ReplyDelete
    Replies
    1. Hi Ros, yes I've now seen them at Holland and Barrett, too. Was pleased to do so, as I've just found out my local Julian Graves is closing down :( I thought they worked really well with the dark chocolate - must admit I've never tried them with white. :)

      Delete
  3. Oh no...don't show me these if they're addictive!! They do look really tasty! :-)

    ReplyDelete
    Replies
    1. Sorry Laura, but they are :) and I'll definitely be making them (or a variation) again soon!

      Delete

Post a Comment

Your comments are very much appreciated.

Popular posts from this blog

Dark Indulgent Chocolate and Walnut Brownies for the Weekly Bake Off

It's been a great couple of weeks in the Bake Off , as Amy has chosen some fantastic chocolate recipes from Mary Berry's 100 Cakes and Bakes . Although I made last week's American Chocolate Ripple Cheesecake, I didn't enter it. Not because it was a disaster (it was incredibly delicious though very rich - Josh has been able to eek it out all week as he only needs a little piece to get his daily chocolate fix!), but I simply ran out of time. So this week, I decided to get my skates on and make the bake early. Particularly as it's brownies. Yes. Brownies. Those dark, fudgey, chocolatey little bites of heaven. But for me, this week was an experiment. You see, I already have a fantastic brownie recipe . It's been made countless times and been played around with to give an endless variety of treats. (Have I ever mentioned Maya Gold in brownies? Yes? Well I'll have to post about them someday soon because they are amazing - like some sort of out of body exp

Not Viennese, but Swiss Cakes for the Weekly Bake Off

One of my strongest childhood memories is the ritual of our family's Sunday Tea, which always took a certain form. My nan would put the kettle on at just before 4pm, and a pot of steaming hot tea would soon be brewed. There were sandwiches, and always, always some form of cake. Quite often, if nan and mum had had a busy weekend, it would be provided by Mr Kipling. My brother and I looked forward to this with some enthusiasm, as there were quite often French Fancies and Vienniese Whirls, which were our hands-down favourites. We could leave the Battenburg Slices, and the jam tarts were often a bit too dry  for us (definitely not as good as homemade). But the soft sweet inside of an iced French Fancy (my favourite being the lemon yellow ones), and the moistness of the Viennese Whirls were something to savour. Of course, you can still buy these. But they just don't seem to taste the same somehow. So when Amy announced this week's Bake Off challenge as the Apricot Swiss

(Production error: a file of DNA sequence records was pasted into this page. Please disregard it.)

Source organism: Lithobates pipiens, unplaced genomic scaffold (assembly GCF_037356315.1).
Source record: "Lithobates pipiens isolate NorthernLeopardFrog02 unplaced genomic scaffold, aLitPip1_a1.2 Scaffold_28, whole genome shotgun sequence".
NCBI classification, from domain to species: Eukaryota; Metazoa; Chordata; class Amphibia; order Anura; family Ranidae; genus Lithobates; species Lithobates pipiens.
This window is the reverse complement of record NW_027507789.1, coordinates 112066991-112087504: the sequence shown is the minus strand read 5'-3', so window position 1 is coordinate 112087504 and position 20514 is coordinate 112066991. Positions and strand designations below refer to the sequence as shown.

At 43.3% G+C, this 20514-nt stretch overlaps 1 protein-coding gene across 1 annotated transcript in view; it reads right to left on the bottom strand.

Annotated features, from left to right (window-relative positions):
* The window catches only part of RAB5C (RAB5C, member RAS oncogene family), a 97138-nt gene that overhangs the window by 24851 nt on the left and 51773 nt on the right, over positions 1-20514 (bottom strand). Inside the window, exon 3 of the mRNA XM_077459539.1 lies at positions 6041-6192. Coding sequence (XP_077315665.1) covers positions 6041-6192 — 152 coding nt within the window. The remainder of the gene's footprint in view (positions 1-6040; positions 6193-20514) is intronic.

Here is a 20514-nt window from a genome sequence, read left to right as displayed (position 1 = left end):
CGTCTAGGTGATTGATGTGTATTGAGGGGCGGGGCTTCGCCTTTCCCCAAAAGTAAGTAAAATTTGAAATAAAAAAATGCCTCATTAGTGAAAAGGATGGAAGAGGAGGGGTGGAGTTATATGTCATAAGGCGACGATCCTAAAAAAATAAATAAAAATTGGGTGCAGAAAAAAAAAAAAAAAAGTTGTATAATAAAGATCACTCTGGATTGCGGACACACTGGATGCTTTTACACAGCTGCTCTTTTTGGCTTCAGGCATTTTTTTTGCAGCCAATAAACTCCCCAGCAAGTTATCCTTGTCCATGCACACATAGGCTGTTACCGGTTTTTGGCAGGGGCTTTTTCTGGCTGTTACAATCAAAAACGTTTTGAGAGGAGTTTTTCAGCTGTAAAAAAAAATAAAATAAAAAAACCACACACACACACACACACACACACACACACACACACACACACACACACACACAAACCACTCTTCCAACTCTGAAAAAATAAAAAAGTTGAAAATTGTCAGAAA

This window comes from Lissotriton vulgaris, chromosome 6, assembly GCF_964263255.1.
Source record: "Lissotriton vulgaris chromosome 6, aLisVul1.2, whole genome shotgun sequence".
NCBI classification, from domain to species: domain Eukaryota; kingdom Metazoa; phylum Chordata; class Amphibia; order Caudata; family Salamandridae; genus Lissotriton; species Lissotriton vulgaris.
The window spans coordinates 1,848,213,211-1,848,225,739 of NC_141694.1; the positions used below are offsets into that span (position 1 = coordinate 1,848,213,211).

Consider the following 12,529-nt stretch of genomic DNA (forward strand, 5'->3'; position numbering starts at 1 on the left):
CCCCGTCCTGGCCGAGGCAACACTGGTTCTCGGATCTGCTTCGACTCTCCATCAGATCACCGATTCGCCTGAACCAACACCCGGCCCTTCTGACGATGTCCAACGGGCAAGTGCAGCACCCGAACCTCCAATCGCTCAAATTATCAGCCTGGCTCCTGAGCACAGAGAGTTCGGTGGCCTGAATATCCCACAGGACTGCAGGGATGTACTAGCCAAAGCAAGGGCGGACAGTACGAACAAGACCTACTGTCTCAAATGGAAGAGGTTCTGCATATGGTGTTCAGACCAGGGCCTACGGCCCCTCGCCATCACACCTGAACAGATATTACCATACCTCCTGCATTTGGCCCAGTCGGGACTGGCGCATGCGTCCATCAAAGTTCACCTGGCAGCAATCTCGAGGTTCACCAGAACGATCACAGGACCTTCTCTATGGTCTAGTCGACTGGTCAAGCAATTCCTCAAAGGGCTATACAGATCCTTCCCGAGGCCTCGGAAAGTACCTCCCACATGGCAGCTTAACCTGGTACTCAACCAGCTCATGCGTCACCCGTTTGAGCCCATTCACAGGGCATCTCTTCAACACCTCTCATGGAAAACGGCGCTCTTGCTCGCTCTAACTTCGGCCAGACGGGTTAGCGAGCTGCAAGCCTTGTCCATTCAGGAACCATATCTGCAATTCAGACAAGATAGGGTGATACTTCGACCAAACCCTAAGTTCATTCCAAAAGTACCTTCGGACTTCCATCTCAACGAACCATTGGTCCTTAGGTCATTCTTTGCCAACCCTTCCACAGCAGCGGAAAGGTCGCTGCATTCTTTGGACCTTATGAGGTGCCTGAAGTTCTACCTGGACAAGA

Farmhouse Orange Victoria Sandwich for the Weekly Bake Off

I was really pleased with Amy's selection for this week's Bake Off - Mary Berry's Ultimate Cake Book was the first Baking book I bought, back in 1995 (it was first published in 1994 and by the time I bought a copy it was already on its eighth reprint). The very first recipe I did was her small all in one Victoria Sandwich, and consequently the very first cake tins I purchased were Silverwood 7" sandwich tins. They have seen many, many outings over the years, by way of this cake and the Sunday Best Chocolate Fudge Cake, also from the same book. I still have them and used them for this recipe. Interestingly, in flicking through 'Ultimate Cake Book', I caught sight of an Orange Victoria Sandwich, which is practically the same recipe as this one (size aside), with the exception of the filling, where Mary instructed that it should be 'about 4 tablespoons of orange mamalade and a little caster sugar'. Hmm, not sure about that one. I certainly loved the